Governor Duncan Taylor officially
launched the call for nominations for a new award called the Governor’s Award
For Design & Construction Excellence in the Cayman Islands during a
cocktail event on the rooftop terrace of Cayman First’s offices Friday.
The award, an initiative of The
Cayman Society of Architects, Surveyors & Engineers and the Cayman
Contractors Association, will be given annually to encourage and foster innovation,
sustainability and excellence in the Cayman Islands construction industry. Mr.
Taylor said it was a “no-brainer” for him to become involved in an initiative
that promotes beauty, sustainability and functionality in Cayman’s buildings.
“I’m very happy to lend my name to
it and I’m honoured to have been asked,” he said, stressing the importance of
nomination to everyone in the construction industry.
CASE Chairman Garth Arch said the
honour will be the preeminent award for excellence in the construction
“The award will celebrate the work
of the most talented project teams and their indispensable contribution to the
development of these Islands,” he said.
Mr. Arch asked if design and construction was a reflection of society or
if they shaped a society.
“I would like to believe that our
industry is a cause and not merely an effect and that it holds the power to
influence our society for good,” he said, adding that he hopes the award will
serve as a catalyst of inspiration for the construction industry.
Any member of a project team,
including the developer, may nominate a project for consideration. The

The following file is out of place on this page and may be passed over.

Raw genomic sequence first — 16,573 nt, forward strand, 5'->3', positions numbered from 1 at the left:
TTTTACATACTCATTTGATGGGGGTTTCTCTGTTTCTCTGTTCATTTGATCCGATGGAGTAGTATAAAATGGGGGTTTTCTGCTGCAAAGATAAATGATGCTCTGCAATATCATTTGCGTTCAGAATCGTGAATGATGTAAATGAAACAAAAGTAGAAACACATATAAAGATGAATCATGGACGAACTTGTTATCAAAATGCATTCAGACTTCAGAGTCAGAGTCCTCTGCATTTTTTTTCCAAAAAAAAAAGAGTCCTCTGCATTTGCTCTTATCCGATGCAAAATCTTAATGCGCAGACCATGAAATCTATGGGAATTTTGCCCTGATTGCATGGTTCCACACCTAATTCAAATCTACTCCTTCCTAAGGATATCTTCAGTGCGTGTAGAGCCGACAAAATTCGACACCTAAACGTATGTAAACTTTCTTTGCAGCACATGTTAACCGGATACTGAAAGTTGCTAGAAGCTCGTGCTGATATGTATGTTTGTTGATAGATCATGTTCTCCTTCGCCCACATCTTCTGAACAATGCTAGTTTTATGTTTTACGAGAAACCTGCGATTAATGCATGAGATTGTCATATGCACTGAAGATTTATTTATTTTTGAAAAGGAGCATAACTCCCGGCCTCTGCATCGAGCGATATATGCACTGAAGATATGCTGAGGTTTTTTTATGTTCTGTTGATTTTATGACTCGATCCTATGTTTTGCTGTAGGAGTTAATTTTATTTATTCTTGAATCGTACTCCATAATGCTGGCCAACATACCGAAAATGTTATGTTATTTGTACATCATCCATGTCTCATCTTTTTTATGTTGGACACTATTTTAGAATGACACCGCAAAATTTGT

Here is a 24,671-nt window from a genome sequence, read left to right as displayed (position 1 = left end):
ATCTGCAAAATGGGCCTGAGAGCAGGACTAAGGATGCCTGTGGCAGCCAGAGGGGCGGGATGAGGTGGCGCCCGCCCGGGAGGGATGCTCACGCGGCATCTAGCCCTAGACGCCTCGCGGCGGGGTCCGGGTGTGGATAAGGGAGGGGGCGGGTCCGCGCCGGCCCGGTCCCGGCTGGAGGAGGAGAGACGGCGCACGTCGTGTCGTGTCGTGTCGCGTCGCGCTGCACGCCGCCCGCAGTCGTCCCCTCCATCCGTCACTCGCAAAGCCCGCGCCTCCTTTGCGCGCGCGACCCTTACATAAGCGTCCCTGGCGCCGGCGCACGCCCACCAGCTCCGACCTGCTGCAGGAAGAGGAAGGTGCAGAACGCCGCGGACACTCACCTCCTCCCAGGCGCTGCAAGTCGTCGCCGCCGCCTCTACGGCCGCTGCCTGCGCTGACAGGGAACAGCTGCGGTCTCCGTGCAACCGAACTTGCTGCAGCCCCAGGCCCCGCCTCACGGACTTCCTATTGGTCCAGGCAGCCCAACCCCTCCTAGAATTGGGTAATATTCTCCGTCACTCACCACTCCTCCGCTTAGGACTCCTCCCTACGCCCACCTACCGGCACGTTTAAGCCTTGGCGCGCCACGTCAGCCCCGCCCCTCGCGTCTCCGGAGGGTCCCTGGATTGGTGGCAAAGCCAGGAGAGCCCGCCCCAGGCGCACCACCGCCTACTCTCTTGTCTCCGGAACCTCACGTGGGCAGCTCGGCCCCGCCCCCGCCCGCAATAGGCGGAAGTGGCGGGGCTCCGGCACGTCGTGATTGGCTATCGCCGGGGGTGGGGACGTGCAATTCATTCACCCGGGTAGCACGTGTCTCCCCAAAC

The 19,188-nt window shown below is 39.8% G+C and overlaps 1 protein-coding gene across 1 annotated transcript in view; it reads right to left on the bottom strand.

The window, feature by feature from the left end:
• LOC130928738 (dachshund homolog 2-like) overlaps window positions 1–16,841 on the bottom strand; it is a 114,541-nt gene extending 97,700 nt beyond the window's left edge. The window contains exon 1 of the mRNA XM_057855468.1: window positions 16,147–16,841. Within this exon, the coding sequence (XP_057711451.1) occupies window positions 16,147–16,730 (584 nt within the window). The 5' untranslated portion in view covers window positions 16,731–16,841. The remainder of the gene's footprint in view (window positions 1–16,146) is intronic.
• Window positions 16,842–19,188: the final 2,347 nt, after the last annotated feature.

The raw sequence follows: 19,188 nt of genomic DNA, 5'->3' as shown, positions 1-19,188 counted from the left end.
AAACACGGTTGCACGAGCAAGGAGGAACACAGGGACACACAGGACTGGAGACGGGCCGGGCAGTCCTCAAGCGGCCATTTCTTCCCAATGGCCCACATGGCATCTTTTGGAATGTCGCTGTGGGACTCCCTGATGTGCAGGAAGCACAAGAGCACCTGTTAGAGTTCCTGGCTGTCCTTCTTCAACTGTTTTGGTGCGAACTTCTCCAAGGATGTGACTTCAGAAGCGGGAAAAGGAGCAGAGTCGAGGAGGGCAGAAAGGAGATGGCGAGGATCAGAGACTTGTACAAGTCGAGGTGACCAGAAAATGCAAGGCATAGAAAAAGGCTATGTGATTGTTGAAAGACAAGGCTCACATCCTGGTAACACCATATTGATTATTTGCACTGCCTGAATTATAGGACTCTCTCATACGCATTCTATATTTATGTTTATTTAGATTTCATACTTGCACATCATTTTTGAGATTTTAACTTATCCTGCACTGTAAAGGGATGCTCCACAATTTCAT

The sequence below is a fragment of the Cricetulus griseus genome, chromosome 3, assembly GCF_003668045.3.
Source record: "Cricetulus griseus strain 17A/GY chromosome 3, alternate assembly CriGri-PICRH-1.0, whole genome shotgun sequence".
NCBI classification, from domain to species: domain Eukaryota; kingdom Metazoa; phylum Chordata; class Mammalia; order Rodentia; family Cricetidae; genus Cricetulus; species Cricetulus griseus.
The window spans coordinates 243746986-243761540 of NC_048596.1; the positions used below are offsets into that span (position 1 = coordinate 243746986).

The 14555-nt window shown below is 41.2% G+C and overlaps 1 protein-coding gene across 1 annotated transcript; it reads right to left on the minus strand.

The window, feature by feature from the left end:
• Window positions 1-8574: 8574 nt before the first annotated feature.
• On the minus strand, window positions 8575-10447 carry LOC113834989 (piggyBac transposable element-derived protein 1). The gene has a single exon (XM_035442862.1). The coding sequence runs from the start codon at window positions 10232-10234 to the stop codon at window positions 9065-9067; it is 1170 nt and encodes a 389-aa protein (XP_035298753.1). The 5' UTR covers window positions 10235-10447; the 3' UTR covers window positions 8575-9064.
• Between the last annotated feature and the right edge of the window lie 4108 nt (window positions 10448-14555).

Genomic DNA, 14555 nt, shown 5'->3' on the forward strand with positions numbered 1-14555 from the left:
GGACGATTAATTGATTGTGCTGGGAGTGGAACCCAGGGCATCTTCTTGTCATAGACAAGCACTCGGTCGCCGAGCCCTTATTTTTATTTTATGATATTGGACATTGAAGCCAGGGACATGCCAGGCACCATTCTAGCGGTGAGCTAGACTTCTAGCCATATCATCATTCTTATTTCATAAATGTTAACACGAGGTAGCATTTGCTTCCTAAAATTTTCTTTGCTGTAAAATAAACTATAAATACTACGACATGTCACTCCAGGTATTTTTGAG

submission deadline is 5 November and entries will then be short-listed and
considered by the governor and a panel of judges. The projects will be judged
on six criteria: design excellence; creativity and innovation; sustainability
and the environment; value; build ability; and cultural response. The winner
will be announced at a ceremony at the governor’s residence on 2 December.
Contractors Association Chairman
Rayal Bodden said the award is open to projects small or large.
“Projects only need to demonstrate
why it is special in any one or more areas of environmental friendliness,
Caymanian style, uniqueness, or any other aspect that the team feels is
important,” he said. “For example, a small renovation that embraces Caymanian
design, is LEED (green-building) certified and has a unique automation system,
could win the award over a multi-story building that lacks real Cayman design
elements and environmental friendliness.”
Mr. Bodden said project nominations
were open to the work of Contractors Association members as well as
For more about the award, visit